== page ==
One man, Joseph of Arimathea, stepped forward, thinking he could provide a final gift for Jesus—a tomb. Yet that tomb could never hold the Lord of Life. On the third day, Jesus rose from dead. When he rose from that sealed tomb, he sealed the Father’s final provision of forgiveness, peace, salvation—and therefore also all those earthly gifts—to all humanity, including you and me.
The psalmist wrote, “When you send forth your Spirit, they are created, and you renew the face of the ground” (v 30). And so it is. The Spirit is sent. The Spirit points us to the Son, who has reconciled us with the Father. The God who daily provides all you need for this body and life also provides all you need to be certain of your salvation. He has united you to Jesus through your Baptism and has kept you in that baptismal grace. He continuously feeds you with the Son’s own precious body and blood at this altar. He provides what you and I need the most: his word that we are forgiven and made whole.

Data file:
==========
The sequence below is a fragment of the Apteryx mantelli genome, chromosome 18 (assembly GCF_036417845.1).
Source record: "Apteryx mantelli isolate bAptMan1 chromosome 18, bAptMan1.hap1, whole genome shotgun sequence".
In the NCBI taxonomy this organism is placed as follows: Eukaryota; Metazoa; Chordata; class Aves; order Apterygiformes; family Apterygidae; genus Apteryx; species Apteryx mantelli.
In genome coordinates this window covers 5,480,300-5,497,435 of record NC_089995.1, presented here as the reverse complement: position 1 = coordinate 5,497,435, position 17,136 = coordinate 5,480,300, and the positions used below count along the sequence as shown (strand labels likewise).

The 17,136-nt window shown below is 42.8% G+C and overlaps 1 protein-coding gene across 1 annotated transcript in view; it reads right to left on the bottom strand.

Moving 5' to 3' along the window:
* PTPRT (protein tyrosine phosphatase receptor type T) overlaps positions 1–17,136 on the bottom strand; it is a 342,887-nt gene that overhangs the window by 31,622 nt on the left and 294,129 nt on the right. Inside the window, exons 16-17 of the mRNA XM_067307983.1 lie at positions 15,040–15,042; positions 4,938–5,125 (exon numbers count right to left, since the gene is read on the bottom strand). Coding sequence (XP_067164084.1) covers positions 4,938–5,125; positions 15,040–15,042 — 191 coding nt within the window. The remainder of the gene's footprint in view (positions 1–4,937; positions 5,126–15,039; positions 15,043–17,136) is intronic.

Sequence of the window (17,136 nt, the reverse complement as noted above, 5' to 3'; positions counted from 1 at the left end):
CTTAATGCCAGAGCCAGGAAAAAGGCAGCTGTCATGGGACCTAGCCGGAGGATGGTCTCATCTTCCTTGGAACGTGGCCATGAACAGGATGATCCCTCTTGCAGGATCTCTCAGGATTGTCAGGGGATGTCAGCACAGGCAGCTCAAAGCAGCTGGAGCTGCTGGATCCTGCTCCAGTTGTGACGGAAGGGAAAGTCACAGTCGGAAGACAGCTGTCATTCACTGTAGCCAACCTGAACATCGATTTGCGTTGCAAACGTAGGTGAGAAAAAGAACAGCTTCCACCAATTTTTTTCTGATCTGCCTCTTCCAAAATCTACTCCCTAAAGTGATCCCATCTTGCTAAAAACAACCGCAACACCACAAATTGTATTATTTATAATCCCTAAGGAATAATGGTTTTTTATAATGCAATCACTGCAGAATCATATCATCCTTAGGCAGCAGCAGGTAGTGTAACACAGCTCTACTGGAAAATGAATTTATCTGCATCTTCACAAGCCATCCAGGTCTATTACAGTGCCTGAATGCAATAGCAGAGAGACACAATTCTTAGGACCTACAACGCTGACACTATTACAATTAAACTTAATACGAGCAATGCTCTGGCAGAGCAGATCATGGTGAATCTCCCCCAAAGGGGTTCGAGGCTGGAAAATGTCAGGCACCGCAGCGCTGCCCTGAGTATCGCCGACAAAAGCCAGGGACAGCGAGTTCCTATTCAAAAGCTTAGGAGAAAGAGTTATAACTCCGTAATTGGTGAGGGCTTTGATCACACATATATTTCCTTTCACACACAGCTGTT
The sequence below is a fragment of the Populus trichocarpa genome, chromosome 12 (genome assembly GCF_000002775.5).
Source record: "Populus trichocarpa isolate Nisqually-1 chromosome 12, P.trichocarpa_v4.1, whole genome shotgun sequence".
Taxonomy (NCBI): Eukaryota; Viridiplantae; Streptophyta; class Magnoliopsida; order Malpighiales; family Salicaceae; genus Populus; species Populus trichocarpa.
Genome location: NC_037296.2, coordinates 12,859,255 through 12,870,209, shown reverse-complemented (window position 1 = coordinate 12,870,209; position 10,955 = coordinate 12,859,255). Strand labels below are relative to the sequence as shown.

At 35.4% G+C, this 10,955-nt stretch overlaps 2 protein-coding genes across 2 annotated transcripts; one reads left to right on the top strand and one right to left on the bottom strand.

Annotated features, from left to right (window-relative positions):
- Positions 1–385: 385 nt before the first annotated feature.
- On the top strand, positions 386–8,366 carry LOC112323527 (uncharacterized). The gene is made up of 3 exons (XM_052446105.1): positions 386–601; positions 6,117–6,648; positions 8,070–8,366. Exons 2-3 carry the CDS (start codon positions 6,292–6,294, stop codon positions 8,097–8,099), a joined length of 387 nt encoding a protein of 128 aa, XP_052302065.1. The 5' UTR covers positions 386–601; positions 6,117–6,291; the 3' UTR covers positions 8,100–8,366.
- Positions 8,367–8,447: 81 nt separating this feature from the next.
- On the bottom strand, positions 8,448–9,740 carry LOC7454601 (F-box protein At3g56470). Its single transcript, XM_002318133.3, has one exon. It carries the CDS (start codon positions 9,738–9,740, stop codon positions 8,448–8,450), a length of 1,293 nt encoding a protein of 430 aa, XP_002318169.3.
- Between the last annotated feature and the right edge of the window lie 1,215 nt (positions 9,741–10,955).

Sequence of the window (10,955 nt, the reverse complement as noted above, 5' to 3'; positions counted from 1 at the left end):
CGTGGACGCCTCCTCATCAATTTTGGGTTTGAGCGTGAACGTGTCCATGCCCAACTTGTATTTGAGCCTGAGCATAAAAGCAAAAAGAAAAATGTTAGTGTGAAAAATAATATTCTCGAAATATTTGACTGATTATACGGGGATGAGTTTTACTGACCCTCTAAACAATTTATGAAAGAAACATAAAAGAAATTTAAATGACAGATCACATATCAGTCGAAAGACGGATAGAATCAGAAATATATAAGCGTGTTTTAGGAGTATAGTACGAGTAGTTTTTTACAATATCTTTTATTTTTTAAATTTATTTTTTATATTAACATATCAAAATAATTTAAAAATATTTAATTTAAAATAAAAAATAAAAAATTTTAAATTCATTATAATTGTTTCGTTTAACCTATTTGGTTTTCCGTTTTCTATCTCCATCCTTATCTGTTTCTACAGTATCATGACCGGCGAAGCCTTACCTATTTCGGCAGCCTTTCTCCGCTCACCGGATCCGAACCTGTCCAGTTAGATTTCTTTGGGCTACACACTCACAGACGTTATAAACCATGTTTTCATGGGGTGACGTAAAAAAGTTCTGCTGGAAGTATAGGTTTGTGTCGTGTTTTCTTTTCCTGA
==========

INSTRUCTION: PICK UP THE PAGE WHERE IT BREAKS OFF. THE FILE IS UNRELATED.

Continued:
The Israelites were brought out of Egypt by the mighty hand of God, and, as St. Paul wrote, “All were baptized into Moses in the cloud and in the sea” (1 Cor 10:2). Though they were to wander in the wilderness for forty years before entering the Promised Land, God provided miraculous food, called “manna,” which sustained them on the way. So it is that we have been called out of bondage to sin, death, and the devil by our Baptism into Christ and fed with the miraculous food of the blessed Sacrament all through our earthly pilgrimage. All this is provided by our Father and revealed in Jesus. (Amen, in morning)
Let us pray:
These all look to you, to give them their food in due season. When you give it to them, they gather it up; when you open your hand, they are filled with good things. When you hide your face, they are dismayed; when you take away their breath, they die and return to their dust. When you send forth your Spirit, they are created, and you renew the face of the ground.
To him, this the only God, through Jesus Christ—to him alone “be glory, majesty, dominion, and authority, before all time and now and forever. Amen”